The HPA Tech Retreat took place last week and Display Daily’s own Pete Putman gave a talk on things from CES 2022 and called ‘CES 2022:Back to Reality’. We were ‘drinking from the firehose’ during the event so this seemed a good point to look back and see what it looked like with a little perspective. SMPTE released an extended version of it.
SMPTE’s Director of Education, Joel E Welch, introduced the webcast which was ‘the Director’s Cut’ and extended from the strict 30 minute limit at the HPA event.
We’re all fed up with Covid, Putman said, – and it has hit event organisers like the CTA which depends on CES for much of its annual revenue. The number of exhibitors rose from an early number of 1800 to 2200, growing but still a long way down from 2020, but then omicron hit the US and a lot of big brands pulled out. The flight was almost empty! The hotels were almost empty – the food courts were almost empty and even gaming areas at the Westgate were empty. Organisers imposed a lot of rules that included testing and masks (although he managed to get Covid on the way out – thanks to someone on his nearly empty flight!)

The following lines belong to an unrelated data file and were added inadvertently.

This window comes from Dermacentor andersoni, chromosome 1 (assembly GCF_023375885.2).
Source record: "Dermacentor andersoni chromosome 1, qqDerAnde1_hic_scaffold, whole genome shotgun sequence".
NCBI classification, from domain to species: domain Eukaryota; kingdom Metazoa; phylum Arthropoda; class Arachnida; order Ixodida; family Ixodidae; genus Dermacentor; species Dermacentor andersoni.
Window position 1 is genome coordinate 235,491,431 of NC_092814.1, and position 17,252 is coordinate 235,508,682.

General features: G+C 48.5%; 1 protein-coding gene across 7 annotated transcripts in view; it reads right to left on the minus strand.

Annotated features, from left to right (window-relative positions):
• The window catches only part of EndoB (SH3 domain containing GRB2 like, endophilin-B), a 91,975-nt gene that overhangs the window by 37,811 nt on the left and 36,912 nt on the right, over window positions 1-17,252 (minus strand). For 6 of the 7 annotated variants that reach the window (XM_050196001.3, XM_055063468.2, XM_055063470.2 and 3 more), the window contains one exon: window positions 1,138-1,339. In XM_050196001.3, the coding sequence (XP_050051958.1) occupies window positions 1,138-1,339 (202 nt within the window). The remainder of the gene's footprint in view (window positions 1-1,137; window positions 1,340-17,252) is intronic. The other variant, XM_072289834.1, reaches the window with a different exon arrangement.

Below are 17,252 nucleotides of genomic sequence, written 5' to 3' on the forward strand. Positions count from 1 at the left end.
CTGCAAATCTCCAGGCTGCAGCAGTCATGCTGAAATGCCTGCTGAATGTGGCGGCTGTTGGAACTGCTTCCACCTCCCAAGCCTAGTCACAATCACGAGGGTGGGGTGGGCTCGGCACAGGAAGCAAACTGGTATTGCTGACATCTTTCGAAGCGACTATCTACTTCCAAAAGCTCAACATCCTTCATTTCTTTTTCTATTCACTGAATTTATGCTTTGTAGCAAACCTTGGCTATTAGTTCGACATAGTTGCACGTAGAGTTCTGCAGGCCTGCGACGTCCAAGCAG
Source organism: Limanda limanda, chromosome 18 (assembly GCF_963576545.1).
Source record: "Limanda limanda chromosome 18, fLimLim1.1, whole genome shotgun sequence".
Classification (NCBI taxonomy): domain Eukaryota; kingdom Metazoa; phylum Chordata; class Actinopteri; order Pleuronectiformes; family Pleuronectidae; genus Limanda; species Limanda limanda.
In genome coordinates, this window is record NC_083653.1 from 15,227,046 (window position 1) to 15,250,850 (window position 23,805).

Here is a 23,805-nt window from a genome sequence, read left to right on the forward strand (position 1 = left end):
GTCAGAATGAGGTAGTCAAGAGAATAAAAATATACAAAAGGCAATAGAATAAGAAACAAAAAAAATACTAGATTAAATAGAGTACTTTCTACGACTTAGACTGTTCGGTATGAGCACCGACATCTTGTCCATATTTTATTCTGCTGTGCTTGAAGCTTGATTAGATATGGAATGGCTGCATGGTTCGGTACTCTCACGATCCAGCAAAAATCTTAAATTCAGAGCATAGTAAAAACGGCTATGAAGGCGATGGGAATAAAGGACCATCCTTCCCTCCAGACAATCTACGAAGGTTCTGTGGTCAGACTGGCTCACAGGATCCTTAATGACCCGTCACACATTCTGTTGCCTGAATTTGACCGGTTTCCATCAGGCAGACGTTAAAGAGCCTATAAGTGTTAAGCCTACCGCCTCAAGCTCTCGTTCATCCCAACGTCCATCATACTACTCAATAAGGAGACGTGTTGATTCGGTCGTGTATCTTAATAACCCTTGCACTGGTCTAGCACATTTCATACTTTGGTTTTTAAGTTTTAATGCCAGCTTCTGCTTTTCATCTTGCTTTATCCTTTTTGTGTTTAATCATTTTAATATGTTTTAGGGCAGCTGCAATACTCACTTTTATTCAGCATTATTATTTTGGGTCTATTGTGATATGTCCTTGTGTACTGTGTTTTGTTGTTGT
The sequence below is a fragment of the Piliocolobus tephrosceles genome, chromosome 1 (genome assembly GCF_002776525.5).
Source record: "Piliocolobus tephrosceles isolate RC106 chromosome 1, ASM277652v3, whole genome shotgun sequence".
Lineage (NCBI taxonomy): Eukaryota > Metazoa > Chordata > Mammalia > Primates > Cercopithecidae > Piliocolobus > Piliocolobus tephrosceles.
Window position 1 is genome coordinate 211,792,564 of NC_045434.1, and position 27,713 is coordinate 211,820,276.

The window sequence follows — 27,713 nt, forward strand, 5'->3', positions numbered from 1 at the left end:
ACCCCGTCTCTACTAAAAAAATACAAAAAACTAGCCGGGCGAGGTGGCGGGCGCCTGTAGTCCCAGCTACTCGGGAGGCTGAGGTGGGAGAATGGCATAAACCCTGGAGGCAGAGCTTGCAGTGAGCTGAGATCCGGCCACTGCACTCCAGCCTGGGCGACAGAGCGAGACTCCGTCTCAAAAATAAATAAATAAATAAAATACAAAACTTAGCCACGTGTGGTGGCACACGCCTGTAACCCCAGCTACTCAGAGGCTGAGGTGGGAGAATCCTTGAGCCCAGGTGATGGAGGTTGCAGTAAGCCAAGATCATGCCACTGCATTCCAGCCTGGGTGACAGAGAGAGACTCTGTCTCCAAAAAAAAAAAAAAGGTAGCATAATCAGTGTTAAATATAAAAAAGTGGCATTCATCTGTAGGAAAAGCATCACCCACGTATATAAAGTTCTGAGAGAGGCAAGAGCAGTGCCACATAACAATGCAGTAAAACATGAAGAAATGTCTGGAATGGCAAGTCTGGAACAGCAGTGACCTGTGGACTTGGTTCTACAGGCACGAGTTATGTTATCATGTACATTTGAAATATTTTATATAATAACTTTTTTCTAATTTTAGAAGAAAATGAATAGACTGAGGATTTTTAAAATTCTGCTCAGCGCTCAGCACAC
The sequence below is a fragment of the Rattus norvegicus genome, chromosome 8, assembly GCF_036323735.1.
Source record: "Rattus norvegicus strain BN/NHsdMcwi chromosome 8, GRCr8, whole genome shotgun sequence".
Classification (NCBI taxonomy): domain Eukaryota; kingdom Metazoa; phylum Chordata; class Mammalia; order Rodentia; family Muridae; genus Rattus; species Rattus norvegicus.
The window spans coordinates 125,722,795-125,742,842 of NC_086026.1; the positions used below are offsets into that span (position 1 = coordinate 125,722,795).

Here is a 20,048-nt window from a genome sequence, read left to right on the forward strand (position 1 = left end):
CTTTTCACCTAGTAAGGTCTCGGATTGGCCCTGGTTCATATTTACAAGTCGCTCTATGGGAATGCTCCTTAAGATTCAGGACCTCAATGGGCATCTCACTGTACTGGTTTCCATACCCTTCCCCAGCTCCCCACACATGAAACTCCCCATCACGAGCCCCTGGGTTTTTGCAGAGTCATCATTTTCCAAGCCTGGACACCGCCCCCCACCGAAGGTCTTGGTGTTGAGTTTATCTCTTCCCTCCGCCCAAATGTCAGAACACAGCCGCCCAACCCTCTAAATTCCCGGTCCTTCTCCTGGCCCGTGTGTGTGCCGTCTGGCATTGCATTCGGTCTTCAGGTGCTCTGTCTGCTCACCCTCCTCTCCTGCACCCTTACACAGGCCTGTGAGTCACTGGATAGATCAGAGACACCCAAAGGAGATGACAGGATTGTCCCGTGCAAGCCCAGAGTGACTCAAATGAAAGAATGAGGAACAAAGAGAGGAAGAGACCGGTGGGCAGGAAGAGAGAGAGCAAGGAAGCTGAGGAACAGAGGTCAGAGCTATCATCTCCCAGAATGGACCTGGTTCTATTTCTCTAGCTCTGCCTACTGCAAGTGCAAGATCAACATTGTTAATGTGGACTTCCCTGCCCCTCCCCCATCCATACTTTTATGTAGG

The CES app didn’t work on tablets and phones, only on a PC, which was strange as that was almost the only way to watch press events, which did not take place in person, but only virtually.
TVs have always been a big thing for CES and Putman looked back ten years at how the pricing had changed. He said that TVs aren’t profitable (although I would argue that in recent years the big brands have been quite profitable on an ROI basis). He compared today’s prices and showed what a lot of change there has been over the ten years.
The organisers, Putman said, had made it clear to exhibitors that they should ‘Shop up or kiss your booth goodbye’ – that is to say, locations at the event would be put back into the lottery for allocation if firms didn’t appear. There were some strange solutions. LG’s booth was bizarre – a floor and some boxes with QR codes for information – but no products.
LG did announce some new TVs – and the firm is now effectively replicating an LCD line up. OLED is now brighter – and OLED sets are even turning up even in discount stores such as Walmart.
Panasonic‘s booth was also mainly some big projection screens.
LG Display, usually a highlight for display geeks, had meeting rooms but did its press briefings virtually… The firm showed some interesting concepts using flexible, curved and transparent OLEDs. Putman was impressed with the ideas shown.
He described how Samsung Display has created the QD-OLED and he showed a video that highlighted the technology. Power consumption 335W at 65″ did see peak luminance of 1500 cd/m² – however some picture highlights were ‘crushed’ and he thought the display needed calibration. He speculates that when calibrated, the peak luminance might drop to 1,000 to 1,200 cd/m².
Sony didn’t show any TVs for the first time. Although Sony had an electric car (and today, Sony said it was joining with Honda to make one.)